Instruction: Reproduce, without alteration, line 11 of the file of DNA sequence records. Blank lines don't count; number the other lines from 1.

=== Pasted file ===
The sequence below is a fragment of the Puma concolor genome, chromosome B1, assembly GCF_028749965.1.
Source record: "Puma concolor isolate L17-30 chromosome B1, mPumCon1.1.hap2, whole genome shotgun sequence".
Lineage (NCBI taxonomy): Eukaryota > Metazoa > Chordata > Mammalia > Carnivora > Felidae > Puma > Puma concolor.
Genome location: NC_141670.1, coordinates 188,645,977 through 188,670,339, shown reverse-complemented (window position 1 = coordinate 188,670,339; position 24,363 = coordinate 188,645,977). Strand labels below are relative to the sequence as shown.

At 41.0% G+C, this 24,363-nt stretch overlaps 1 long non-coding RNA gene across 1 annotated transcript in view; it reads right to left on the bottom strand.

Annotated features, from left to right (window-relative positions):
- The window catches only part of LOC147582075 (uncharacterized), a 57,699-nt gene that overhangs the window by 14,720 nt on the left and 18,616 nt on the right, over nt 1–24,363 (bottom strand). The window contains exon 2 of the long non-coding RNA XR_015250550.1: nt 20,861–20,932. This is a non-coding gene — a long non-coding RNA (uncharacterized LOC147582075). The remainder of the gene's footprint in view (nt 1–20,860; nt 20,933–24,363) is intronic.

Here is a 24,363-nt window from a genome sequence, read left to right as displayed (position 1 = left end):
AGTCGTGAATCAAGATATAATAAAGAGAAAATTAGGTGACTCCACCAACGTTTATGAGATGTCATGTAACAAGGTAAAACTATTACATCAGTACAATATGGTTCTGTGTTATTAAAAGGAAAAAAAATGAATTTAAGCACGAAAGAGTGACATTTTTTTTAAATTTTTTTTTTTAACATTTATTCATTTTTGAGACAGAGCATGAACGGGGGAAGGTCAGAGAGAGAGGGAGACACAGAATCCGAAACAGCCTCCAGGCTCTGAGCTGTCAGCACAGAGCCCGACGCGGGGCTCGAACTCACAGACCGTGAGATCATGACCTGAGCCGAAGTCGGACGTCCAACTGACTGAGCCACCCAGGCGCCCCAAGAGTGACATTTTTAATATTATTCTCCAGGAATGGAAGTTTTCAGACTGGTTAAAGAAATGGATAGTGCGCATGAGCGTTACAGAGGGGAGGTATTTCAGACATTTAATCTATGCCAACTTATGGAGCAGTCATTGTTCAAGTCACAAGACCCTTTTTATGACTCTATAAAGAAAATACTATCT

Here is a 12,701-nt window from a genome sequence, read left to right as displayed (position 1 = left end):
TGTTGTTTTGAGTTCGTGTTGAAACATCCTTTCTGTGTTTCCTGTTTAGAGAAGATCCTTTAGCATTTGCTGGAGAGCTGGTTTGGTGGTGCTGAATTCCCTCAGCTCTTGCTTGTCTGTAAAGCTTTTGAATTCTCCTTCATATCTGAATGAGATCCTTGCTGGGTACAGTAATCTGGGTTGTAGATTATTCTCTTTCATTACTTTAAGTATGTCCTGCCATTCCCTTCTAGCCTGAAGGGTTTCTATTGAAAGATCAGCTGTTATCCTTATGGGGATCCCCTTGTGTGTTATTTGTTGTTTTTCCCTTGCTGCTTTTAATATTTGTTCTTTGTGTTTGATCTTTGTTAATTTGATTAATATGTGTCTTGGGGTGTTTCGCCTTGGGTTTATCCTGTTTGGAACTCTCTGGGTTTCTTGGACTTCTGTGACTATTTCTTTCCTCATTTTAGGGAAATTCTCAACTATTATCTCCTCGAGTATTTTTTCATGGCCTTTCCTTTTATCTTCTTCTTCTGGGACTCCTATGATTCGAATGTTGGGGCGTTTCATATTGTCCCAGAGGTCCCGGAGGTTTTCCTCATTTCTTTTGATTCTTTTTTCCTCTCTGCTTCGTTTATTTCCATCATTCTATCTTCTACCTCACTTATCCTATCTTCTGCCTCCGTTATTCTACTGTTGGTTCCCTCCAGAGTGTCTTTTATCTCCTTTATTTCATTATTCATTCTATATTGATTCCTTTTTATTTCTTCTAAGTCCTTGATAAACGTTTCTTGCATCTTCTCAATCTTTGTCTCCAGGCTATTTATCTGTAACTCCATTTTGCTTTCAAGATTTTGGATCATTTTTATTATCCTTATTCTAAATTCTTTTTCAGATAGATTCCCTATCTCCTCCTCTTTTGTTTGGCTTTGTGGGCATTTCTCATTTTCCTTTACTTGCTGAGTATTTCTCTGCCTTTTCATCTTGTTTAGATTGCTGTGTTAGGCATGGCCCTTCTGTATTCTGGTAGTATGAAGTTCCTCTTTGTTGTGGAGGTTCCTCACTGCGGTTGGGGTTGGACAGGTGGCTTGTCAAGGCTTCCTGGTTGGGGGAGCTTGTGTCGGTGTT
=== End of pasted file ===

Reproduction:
TGTTGTTTTGAGTTCGTGTTGAAACATCCTTTCTGTGTTTCCTGTTTAGAGAAGATCCTTTAGCATTTGCTGGAGAGCTGGTTTGGTGGTGCTGAATTCCCTCAGCTCTTGCTTGTCTGTAAAGCTTTTGAATTCTCCTTCATATCTGAATGAGATCCTTGCTGGGTACAGTAATCTGGGTTGTAGATTATTCTCTTTCATTACTTTAAGTATGTCCTGCCATTCCCTTCTAGCCTGAAGGGTTTCTATTGAAAGATCAGCTGTTATCCTTATGGGGATCCCCTTGTGTGTTATTTGTTGTTTTTCCCTTGCTGCTTTTAATATTTGTTCTTTGTGTTTGATCTTTGTTAATTTGATTAATATGTGTCTTGGGGTGTTTCGCCTTGGGTTTATCCTGTTTGGAACTCTCTGGGTTTCTTGGACTTCTGTGACTATTTCTTTCCTCATTTTAGGGAAATTCTCAACTATTATCTCCTCGAGTATTTTTTCATGGCCTTTCCTTTTATCTTCTTCTTCTGGGACTCCTATGATTCGAATGTTGGGGCGTTTCATATTGTCCCAGAGGTCCCGGAGGTTTTCCTCATTTCTTTTGATTCTTTTTTCCTCTCTGCTTCGTTTATTTCCATCATTCTATCTTCTACCTCACTTATCCTATCTTCTGCCTCCGTTATTCTACTGTTGGTTCCCTCCAGAGTGTCTTTTATCTCCTTTATTTCATTATTCATTCTATATTGATTCCTTTTTATTTCTTCTAAGTCCTTGATAAACGTTTCTTGCATCTTCTCAATCTTTGTCTCCAGGCTATTTATCTGTAACTCCATTTTGCTTTCAAGATTTTGGATCATTTTTATTATCCTTATTCTAAATTCTTTTTCAGATAGATTCCCTATCTCCTCCTCTTTTGTTTGGCTTTGTGGGCATTTCTCATTTTCCTTTACTTGCTGAGTATTTCTCTGCCTTTTCATCTTGTTTAGATTGCTGTGTTAGGCATGGCCCTTCTGTATTCTGGTAGTATGAAGTTCCTCTTTGTTGTGGAGGTTCCTCACTGCGGTTGGGGTTGGACAGGTGGCTTGTCAAGGCTTCCTGGTTGGGGGAGCTTGTGTCGGTGTT